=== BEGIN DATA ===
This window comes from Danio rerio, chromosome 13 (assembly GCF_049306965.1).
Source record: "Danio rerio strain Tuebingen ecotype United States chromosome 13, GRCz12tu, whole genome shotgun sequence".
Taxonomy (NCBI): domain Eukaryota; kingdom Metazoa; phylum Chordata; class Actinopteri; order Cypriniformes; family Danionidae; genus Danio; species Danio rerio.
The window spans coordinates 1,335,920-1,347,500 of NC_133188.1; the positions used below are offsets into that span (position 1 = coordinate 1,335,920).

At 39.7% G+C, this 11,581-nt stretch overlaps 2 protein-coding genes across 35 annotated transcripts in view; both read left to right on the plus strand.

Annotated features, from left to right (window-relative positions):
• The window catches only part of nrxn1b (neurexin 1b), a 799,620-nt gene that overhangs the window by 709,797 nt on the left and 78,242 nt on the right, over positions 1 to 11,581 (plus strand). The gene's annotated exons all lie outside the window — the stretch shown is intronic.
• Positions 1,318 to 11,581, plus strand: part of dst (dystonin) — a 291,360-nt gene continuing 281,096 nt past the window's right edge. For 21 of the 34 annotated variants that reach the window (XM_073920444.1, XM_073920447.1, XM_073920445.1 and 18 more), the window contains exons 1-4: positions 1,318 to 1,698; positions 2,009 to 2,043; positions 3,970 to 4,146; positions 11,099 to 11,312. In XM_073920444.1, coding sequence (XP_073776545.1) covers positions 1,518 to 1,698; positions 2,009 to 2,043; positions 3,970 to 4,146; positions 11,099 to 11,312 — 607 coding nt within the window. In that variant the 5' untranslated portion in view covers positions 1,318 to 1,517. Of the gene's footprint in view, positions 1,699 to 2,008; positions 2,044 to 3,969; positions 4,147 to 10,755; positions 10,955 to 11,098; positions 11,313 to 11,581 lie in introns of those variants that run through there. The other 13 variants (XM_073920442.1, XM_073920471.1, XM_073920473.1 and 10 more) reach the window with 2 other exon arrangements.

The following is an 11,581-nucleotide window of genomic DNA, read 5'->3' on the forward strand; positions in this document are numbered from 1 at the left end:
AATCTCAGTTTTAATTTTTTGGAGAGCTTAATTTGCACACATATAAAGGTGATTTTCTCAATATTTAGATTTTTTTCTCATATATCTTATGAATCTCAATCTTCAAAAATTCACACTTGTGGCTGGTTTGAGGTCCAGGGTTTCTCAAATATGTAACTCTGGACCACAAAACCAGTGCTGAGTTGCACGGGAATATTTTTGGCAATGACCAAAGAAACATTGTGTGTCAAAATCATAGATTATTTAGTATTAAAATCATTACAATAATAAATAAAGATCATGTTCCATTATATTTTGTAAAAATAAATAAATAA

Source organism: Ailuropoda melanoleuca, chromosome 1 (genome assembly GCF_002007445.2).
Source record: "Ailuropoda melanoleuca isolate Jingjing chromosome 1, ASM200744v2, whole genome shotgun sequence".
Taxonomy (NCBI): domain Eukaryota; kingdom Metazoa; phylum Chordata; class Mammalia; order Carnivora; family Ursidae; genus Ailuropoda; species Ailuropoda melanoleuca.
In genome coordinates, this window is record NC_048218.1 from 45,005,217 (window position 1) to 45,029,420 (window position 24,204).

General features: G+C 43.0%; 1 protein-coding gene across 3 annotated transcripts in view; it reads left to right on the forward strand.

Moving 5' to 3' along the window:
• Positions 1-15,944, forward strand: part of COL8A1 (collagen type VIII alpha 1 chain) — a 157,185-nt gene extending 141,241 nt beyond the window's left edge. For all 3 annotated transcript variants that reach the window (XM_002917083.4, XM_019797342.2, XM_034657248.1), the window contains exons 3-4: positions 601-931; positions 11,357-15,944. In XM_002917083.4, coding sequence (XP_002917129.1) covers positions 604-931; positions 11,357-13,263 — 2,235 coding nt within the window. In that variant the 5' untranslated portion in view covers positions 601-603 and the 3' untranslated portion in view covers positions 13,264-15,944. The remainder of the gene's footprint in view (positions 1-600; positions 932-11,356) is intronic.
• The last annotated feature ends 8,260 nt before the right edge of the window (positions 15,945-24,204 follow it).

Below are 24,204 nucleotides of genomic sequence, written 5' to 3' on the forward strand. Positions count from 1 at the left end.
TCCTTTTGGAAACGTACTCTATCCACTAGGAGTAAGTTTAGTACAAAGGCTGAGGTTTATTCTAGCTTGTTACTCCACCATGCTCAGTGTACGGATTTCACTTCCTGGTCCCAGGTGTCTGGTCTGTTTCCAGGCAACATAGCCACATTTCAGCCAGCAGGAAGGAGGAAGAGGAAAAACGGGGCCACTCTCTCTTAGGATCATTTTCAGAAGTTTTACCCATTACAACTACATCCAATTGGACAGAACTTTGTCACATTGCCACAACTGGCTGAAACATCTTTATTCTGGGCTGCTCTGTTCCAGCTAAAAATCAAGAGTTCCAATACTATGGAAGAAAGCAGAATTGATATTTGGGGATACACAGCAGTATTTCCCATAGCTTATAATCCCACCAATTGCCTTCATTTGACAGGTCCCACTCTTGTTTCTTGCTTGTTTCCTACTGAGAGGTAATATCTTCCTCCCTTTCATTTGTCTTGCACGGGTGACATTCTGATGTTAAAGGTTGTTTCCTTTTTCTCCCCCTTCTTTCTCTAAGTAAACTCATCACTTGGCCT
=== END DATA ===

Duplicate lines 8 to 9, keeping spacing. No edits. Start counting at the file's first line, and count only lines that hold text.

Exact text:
• Positions 1,318 to 11,581, plus strand: part of dst (dystonin) — a 291,360-nt gene continuing 281,096 nt past the window's right edge. For 21 of the 34 annotated variants that reach the window (XM_073920444.1, XM_073920447.1, XM_073920445.1 and 18 more), the window contains exons 1-4: positions 1,318 to 1,698; positions 2,009 to 2,043; positions 3,970 to 4,146; positions 11,099 to 11,312. In XM_073920444.1, coding sequence (XP_073776545.1) covers positions 1,518 to 1,698; positions 2,009 to 2,043; positions 3,970 to 4,146; positions 11,099 to 11,312 — 607 coding nt within the window. In that variant the 5' untranslated portion in view covers positions 1,318 to 1,517. Of the gene's footprint in view, positions 1,699 to 2,008; positions 2,044 to 3,969; positions 4,147 to 10,755; positions 10,955 to 11,098; positions 11,313 to 11,581 lie in introns of those variants that run through there. The other 13 variants (XM_073920442.1, XM_073920471.1, XM_073920473.1 and 10 more) reach the window with 2 other exon arrangements.

The following is an 11,581-nucleotide window of genomic DNA, read 5'->3' on the forward strand; positions in this document are numbered from 1 at the left end: